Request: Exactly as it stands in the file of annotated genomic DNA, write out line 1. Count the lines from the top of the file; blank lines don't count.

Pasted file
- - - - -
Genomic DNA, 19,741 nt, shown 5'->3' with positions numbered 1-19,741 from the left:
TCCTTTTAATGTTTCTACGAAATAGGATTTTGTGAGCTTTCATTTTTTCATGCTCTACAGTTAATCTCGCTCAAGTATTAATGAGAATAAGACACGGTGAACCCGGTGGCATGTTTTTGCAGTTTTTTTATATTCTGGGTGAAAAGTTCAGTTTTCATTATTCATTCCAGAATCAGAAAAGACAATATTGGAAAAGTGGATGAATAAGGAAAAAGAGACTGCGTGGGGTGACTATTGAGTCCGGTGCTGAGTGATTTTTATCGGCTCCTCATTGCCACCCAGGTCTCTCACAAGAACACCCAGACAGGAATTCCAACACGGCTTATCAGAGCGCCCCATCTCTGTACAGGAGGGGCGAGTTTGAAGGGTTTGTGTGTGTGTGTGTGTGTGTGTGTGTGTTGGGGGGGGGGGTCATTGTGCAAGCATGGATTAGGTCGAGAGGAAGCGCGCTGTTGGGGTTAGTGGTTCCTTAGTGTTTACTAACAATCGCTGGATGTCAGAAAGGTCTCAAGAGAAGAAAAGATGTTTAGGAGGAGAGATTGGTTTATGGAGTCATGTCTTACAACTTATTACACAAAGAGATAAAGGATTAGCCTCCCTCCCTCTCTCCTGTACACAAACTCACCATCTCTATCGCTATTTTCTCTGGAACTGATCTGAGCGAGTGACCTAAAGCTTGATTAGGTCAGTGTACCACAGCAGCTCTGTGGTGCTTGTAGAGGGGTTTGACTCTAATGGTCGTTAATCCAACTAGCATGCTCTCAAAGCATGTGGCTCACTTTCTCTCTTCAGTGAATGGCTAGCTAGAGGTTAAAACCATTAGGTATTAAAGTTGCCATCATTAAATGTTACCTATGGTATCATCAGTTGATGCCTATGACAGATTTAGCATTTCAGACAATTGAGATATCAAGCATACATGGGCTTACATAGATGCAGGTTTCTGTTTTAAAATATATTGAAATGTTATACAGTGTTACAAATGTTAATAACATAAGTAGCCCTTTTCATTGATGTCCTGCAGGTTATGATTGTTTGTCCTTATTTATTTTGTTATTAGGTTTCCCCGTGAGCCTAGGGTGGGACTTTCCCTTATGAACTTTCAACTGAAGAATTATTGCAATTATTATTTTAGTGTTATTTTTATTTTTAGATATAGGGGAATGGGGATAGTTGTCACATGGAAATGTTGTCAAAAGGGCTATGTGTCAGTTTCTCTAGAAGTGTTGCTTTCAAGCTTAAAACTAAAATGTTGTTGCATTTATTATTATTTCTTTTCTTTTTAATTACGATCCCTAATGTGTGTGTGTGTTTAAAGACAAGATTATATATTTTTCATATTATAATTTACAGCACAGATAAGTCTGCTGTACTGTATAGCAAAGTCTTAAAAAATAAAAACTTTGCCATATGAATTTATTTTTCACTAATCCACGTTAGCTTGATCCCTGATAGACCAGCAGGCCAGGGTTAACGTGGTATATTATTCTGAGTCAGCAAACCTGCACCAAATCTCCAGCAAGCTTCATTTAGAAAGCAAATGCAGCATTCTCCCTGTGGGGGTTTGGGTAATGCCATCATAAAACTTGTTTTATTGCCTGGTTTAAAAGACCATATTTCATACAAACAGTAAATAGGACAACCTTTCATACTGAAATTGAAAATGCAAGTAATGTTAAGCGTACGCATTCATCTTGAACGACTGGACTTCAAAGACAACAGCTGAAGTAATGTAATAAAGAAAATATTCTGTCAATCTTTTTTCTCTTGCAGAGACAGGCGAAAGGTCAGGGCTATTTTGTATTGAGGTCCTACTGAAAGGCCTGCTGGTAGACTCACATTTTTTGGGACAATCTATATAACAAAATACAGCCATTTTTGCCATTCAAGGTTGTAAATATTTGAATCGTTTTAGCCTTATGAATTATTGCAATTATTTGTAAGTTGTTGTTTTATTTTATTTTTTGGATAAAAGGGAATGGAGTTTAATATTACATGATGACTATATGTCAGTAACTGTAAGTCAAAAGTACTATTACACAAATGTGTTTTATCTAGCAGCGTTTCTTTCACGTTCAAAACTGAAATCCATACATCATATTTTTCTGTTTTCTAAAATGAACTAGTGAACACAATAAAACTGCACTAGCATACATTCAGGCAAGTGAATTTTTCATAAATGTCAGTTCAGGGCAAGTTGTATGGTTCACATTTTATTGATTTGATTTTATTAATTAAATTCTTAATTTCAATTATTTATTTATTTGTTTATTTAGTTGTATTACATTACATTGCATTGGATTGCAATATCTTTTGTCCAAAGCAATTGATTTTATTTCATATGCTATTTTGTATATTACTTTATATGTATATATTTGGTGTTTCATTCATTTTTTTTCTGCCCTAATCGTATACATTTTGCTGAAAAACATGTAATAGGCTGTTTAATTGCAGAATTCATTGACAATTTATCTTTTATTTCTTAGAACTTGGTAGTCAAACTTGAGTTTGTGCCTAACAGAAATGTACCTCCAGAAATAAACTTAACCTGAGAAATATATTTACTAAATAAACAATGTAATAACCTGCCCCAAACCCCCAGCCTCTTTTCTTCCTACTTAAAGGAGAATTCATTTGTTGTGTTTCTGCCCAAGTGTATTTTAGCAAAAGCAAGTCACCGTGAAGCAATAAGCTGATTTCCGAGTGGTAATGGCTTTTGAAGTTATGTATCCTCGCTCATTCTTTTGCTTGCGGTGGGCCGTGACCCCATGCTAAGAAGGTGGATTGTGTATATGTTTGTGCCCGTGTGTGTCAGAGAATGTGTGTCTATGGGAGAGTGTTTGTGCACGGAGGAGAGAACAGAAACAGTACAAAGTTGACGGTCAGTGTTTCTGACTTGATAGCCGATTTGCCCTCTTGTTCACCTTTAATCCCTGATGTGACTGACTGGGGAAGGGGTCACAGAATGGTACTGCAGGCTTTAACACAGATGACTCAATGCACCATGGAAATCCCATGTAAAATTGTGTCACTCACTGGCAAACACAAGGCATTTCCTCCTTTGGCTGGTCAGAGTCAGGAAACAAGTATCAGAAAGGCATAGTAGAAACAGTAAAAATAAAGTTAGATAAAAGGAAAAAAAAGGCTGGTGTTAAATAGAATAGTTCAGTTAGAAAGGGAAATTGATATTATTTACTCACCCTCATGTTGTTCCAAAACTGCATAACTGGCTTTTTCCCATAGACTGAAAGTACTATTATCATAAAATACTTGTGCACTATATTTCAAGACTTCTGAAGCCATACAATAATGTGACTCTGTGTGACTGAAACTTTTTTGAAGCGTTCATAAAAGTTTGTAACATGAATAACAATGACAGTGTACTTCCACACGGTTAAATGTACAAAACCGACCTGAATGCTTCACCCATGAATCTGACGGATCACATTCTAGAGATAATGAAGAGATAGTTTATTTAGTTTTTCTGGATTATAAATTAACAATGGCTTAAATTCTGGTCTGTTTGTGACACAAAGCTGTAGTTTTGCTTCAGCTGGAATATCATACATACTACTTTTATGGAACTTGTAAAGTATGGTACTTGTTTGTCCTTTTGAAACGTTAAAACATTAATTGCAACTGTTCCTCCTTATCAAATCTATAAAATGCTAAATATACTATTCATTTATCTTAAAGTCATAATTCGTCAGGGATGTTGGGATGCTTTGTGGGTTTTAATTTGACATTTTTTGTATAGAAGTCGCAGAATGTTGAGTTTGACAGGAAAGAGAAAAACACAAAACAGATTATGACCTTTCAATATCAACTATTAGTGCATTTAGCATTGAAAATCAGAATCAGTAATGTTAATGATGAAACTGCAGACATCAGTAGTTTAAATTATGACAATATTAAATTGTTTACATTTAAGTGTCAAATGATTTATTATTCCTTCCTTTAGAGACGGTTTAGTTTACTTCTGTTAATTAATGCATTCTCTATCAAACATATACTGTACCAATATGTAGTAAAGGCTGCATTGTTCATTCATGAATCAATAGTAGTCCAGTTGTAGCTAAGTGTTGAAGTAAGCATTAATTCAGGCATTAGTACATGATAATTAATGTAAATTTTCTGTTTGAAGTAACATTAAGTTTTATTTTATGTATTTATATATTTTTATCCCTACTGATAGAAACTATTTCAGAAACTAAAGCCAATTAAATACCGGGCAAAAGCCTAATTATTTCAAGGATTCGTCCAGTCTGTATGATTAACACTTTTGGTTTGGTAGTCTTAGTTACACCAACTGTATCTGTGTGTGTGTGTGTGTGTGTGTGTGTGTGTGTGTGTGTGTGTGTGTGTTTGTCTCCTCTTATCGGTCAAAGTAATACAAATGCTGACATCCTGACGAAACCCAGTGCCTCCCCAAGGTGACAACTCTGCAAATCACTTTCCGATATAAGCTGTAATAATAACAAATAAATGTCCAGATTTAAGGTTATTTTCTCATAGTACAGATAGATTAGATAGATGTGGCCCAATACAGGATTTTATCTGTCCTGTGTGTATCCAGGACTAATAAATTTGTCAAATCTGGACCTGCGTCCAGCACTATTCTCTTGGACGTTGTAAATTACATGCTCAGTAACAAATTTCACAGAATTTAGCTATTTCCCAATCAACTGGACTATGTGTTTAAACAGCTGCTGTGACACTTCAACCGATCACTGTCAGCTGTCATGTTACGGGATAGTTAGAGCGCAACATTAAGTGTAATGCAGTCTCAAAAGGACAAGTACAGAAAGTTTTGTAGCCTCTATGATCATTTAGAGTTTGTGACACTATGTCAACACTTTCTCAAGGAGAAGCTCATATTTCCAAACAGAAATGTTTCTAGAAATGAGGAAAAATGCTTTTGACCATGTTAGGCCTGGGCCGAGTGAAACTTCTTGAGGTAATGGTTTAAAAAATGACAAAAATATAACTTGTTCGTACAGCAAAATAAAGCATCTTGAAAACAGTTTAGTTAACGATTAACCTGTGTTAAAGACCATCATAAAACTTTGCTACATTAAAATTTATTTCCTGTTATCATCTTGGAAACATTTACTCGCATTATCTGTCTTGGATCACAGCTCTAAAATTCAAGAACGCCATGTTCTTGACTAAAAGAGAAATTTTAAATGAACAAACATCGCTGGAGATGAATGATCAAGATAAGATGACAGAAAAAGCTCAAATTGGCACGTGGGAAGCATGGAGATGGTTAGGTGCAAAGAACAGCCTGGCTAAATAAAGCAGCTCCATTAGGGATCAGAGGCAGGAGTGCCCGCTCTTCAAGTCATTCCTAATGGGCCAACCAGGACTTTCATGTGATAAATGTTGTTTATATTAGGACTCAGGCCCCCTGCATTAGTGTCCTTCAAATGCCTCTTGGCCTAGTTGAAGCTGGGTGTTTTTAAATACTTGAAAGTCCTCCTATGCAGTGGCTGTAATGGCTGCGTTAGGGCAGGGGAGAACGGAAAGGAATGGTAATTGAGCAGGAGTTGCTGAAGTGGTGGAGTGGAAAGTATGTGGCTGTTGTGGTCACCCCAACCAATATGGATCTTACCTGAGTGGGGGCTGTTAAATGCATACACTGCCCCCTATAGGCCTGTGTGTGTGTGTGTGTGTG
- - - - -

Genomic DNA, 19,741 nt, shown 5'->3' with positions numbered 1-19,741 from the left: